I'm a huge Discworld fan and enjoyed "Making Money," which is a continuation of "Going Postal," but I couldn't quite shake the feeling that Terry Pratchett wrote this latest installment on automatic, or else got a golem to write it for him. All of the right characters are included---some like Death in cameo roles, and others like Lord Vetinari, almost too visible (a little of Ankh-Morpork's Patrician goes a long way). It's got all of the right standing, falling, and knocking-people-down-with-ladders jokes, plus Punes, or plays on words.

But for a Discworld novel, "Making Money" lacks Pratchett's usual shoot-from-the-hip-and-mouth-and-other-body-parts originality. Maybe Moist von Lipwig, former Postmaster General and current trouble-shooter at the Royal Mint, is too slight a character to have the weight of two Discworld novels resting on his shoulders. Maybe his antics at the Mint are too similar to his antics at the Post Office.

Or maybe it's because I can't stand his girlfriend, Adora Belle---Gladys the Golem has a nicer personality. Heck, the villain, Cosmo Lavish has a nicer personality, which is another one of this book's problems. We don't have a villain we can really hate. I spent the last half of the novel worrying about whether Cosmo's thumb would fall off, not whether he would succeed in replacing the Patrician at Ankh-Morpork's grubby helm.

I'll still grab Pratchett's next fantasy off of the shelf as soon as it appears, but the Moist von Lipwig books are definitely not up to his Night Watch-, Witch-, or Death-standard of Discworld novels.
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47 of 54 people found the following review helpful By Leonard Fleisig VINE VOICE on September 20, 2007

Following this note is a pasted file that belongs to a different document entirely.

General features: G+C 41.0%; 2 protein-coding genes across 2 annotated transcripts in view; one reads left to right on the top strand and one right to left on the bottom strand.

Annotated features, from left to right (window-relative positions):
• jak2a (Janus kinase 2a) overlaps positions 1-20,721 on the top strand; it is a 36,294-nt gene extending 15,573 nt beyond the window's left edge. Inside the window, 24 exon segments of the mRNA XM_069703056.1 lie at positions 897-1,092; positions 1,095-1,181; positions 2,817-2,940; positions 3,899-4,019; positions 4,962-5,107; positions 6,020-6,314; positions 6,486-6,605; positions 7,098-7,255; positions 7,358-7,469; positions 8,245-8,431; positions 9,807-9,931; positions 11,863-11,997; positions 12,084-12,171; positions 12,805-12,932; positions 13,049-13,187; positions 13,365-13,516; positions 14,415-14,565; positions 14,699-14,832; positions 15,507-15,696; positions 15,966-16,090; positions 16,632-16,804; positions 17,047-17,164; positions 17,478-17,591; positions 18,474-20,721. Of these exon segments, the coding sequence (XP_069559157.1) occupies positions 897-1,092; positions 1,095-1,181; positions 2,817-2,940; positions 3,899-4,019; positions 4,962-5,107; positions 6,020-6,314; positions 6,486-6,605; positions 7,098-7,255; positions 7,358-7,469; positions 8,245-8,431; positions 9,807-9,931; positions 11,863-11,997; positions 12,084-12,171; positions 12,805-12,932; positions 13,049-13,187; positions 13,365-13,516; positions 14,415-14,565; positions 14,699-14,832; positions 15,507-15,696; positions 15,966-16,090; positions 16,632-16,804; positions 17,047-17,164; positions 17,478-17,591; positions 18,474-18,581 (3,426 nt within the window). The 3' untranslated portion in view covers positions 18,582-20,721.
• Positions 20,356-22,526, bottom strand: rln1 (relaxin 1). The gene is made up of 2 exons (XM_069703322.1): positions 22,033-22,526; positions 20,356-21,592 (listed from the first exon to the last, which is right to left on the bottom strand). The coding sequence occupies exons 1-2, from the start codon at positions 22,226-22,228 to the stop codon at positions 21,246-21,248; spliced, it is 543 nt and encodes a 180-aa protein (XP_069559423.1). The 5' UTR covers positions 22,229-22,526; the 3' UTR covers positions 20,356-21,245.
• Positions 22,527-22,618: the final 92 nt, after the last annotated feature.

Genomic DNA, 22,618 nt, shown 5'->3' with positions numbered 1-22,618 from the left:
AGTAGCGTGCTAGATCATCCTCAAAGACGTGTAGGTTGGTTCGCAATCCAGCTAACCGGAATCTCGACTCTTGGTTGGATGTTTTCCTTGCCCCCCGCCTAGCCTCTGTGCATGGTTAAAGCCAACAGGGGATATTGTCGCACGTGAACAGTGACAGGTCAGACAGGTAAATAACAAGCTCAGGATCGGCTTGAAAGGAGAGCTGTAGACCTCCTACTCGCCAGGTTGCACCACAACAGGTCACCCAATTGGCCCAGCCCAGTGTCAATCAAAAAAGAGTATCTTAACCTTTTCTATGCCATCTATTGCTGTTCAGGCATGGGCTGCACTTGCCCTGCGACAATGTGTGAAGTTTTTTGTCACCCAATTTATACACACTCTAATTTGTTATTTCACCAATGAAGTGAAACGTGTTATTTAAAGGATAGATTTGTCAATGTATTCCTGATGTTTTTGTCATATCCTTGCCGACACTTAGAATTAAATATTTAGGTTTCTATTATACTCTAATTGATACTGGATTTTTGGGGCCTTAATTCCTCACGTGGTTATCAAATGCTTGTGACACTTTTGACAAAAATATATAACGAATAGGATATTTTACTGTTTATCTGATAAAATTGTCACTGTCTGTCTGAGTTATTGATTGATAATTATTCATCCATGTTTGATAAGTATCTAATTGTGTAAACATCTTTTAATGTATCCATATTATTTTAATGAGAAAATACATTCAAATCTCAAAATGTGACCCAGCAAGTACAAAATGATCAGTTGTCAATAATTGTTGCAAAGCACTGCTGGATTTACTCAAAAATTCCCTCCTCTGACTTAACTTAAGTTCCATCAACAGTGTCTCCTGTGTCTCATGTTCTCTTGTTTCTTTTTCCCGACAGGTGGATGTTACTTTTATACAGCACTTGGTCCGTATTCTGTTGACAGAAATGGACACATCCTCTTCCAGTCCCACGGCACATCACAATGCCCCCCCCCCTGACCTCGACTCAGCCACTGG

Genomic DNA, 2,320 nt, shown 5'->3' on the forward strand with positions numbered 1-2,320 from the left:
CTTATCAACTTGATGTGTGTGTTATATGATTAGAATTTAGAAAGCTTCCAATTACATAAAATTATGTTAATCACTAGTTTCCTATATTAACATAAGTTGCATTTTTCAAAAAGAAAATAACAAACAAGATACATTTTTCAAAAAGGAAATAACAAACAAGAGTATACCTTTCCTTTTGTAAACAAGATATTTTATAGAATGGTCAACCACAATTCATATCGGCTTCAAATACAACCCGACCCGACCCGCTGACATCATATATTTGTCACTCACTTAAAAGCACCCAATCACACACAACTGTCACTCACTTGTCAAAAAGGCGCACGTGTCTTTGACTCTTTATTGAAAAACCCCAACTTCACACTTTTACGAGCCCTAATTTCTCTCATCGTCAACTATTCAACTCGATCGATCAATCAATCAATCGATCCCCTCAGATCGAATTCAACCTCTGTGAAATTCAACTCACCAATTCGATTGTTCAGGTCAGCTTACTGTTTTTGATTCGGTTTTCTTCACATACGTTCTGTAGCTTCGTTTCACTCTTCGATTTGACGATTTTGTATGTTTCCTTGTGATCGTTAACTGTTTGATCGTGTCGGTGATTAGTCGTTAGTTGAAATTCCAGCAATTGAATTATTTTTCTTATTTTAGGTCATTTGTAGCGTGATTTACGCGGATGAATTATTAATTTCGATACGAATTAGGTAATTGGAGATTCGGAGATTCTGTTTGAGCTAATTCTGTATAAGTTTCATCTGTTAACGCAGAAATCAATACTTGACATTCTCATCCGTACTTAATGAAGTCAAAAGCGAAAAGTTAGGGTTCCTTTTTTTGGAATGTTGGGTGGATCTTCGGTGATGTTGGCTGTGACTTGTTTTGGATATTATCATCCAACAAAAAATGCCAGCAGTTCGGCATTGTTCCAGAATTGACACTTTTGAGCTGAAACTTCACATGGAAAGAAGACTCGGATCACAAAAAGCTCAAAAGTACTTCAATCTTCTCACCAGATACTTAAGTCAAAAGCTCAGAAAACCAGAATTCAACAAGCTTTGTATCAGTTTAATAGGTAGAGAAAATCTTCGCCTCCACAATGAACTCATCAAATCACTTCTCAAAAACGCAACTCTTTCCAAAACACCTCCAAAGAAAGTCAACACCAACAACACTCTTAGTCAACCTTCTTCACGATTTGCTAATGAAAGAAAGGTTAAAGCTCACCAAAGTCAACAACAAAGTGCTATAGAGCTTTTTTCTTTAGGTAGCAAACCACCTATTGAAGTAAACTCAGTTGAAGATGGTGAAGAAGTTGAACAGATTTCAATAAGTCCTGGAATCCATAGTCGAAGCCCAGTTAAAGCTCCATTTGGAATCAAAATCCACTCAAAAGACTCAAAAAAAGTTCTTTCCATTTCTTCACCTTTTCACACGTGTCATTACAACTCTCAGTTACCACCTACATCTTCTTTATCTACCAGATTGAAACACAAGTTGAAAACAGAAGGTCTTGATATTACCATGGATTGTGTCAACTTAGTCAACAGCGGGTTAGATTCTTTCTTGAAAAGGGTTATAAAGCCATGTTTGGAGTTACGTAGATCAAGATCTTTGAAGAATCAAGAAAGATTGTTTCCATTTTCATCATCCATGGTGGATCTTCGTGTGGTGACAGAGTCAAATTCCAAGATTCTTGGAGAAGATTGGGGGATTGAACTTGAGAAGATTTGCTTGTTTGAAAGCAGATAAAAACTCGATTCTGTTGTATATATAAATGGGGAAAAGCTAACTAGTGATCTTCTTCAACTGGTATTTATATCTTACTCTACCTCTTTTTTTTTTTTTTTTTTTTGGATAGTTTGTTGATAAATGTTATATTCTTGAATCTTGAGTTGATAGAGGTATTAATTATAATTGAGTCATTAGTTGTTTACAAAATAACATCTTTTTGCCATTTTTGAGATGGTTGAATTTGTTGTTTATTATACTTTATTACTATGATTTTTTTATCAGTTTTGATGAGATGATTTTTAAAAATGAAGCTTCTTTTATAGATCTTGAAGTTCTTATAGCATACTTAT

Format: Hardcover Verified Purchase
It seems, after reading Terry Pratchett's latest Discworld novel "Making Money", that money does make the world go `round, even if that world is flat and balanced on the backs of four elephants standing on the back of a giant turtle.

In "Making Money", Terry Pratchett and his `hero' Moist von Lipwig do for and to the monetary system exactly what they did for and to the post office in "Going Postal". The result is the same - - - - a Buster Keaton-like romp through the strange and wonderful world of Discworld.

It is impossible to detail the plot of this book without giving away spoilers so I think it best just to say that Lord Vetinari has determined that Ankh-Morpork's monetary system is in dire straits and in need of improvement. Vetinari picks, in his inimitable way, Moist von Lipwig to lead the way. In essence, Moist is set-up by Vetinari to become Ankh-Morpork's Alan Greenspan. Unlike Greenspan, however, Moist must deal with a cast of characters that have no idea as to what Moist is up to or trying to achieve. (Well, maybe that isn't so unlike Greenspan!).